President Cyril Ramaphosa has instructed the Minister of Transport, Dr Blade Nzimande, to urgently address challenges plaguing commuter rail agency, the Passenger Rail Agency of South Africa (Prasa).
The President held a meeting with Nzimande at Tuynhuys in Cape Town on Tuesday following the President's first-hand experience on the difficulties regularly experienced by commuters when he boarded a train from Mabopane to Tshwane CBD on Monday.
Among the challenges raised at the meeting was the deterioration of infrastructure and unacceptable delays of train services, which often result in commuters arriving late for work, school and other commitments. Passenger and driver safety also received attention.
The President stressed the need for a safe, reliable and integrated public transport system to support the country's economic development aspirations.
While appreciating that Prasa is currently implementing one of the largest urban rail modernisation programmes in the world, the President said the agency's failure to implement its turnaround plans and, in the process, pay due attention to critical rail operational functions, is a cause for concern.
He has directed immediate action to strengthen governance by stabilising the leadership at board level and filling critical vacancies, including that of the Group Chief Executive Officer.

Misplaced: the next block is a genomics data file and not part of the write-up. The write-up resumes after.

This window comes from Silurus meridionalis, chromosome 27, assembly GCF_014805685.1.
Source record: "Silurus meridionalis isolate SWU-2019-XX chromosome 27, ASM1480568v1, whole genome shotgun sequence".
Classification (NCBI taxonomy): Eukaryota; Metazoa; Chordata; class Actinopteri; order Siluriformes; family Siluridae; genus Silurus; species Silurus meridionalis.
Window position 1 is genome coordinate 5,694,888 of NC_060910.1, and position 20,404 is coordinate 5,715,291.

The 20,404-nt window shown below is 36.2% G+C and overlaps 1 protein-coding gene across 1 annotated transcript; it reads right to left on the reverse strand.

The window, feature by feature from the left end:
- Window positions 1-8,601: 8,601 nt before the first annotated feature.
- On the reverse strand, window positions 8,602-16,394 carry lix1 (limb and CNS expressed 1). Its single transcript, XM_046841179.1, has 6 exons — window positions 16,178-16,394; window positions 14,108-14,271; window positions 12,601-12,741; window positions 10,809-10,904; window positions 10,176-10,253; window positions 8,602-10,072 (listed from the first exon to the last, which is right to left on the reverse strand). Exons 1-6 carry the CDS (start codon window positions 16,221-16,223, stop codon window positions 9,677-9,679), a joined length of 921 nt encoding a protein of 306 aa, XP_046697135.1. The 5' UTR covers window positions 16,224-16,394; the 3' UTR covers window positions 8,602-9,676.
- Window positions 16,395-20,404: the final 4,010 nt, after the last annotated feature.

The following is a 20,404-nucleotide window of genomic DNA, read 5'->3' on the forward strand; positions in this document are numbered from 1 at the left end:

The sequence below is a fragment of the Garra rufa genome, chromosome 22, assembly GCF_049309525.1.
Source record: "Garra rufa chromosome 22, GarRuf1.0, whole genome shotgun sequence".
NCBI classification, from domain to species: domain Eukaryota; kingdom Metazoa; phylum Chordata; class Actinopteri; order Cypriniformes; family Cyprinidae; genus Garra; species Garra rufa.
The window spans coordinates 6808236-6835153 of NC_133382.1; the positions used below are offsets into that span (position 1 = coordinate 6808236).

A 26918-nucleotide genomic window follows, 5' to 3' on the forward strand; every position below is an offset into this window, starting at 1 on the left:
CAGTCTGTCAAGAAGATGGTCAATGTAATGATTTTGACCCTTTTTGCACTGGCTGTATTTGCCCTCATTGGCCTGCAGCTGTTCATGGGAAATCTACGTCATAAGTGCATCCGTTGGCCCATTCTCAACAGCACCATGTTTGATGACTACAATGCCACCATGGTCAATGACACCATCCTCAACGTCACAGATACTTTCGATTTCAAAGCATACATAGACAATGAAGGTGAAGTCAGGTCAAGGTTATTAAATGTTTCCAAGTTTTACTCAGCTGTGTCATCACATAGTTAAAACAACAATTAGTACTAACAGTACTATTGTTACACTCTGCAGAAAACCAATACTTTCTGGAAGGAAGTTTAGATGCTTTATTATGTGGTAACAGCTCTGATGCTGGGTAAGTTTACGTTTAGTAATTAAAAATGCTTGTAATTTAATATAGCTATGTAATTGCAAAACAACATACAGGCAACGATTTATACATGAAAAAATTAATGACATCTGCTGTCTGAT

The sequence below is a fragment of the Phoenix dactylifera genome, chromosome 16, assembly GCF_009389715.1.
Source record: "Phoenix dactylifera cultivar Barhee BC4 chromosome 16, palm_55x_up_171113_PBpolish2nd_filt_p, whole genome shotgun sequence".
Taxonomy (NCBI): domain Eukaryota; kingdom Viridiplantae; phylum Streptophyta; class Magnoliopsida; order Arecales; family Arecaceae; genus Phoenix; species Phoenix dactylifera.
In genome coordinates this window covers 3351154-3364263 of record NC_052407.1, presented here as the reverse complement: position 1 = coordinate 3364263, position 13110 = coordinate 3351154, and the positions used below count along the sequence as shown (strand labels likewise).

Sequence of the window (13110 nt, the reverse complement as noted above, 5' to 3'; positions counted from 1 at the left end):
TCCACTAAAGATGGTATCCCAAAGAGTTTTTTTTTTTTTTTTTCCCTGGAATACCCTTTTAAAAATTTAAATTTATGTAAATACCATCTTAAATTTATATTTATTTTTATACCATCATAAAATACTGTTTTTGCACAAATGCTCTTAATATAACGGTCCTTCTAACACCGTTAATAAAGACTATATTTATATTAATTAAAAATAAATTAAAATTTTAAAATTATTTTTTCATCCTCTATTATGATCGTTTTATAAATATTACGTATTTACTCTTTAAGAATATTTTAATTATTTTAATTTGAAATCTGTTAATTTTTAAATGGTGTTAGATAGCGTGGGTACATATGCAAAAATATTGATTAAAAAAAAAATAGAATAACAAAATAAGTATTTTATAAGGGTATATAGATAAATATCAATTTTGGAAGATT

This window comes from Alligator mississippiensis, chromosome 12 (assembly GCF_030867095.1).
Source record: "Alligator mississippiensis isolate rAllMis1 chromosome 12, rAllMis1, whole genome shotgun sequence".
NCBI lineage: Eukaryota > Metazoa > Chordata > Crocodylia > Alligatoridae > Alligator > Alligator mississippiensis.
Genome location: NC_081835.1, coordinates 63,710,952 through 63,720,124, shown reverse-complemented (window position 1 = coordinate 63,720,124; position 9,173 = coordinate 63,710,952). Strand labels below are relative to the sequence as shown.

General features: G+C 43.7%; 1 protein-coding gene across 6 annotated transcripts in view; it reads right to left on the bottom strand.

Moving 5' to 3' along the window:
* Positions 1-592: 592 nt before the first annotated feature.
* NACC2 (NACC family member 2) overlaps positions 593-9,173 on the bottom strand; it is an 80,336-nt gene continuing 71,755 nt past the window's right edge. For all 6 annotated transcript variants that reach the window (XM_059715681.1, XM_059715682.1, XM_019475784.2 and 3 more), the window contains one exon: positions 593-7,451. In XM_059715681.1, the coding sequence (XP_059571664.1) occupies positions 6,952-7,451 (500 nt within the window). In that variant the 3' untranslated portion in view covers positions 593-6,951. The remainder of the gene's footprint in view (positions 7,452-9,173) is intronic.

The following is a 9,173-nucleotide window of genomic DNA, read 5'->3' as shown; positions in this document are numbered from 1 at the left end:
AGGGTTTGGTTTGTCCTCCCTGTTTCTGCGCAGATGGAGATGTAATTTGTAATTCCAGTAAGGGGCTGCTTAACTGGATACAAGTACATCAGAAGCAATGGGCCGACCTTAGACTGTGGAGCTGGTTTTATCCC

The President has also called for practical and urgent action to bridge the gap between the turnaround strategies developed and their day-to-day implementation.
He has directed that a capable and skilled team of specialists should be established to conduct due diligence on the rail network to determine the extent of challenges.
Urgent action is required to accelerate the implementation of the R172 billion modernisation programme meant to eliminate challenges occasioned by aged infrastructure.
Nzimande is expected to make announcements in due course on the delivery of these commitments and other actions to be undertaken to restore service performance at Prasa.
The President has further welcomed the imminent introduction of 24 new train sets in Gauteng to augment the 18 new sets delivered last year. He said this intervention will go a long way to improve train availability and performance.
The increase in rolling stock availability from 160 to 260 sets during the current financial year is expected to alleviate the burden in other parts of the country.
President Ramaphosa accepts that there are longstanding challenges at Prasa that will require substantial resources and several years to address. He believes, however, that there are immediate steps that can be taken to increase efficiency and improve the daily experiences of commuters.
"There is no reason commuters should have to endure frequent delays or feel unsafe on our trains. This is a problem that we can work together to solve," President Ramaphosa said.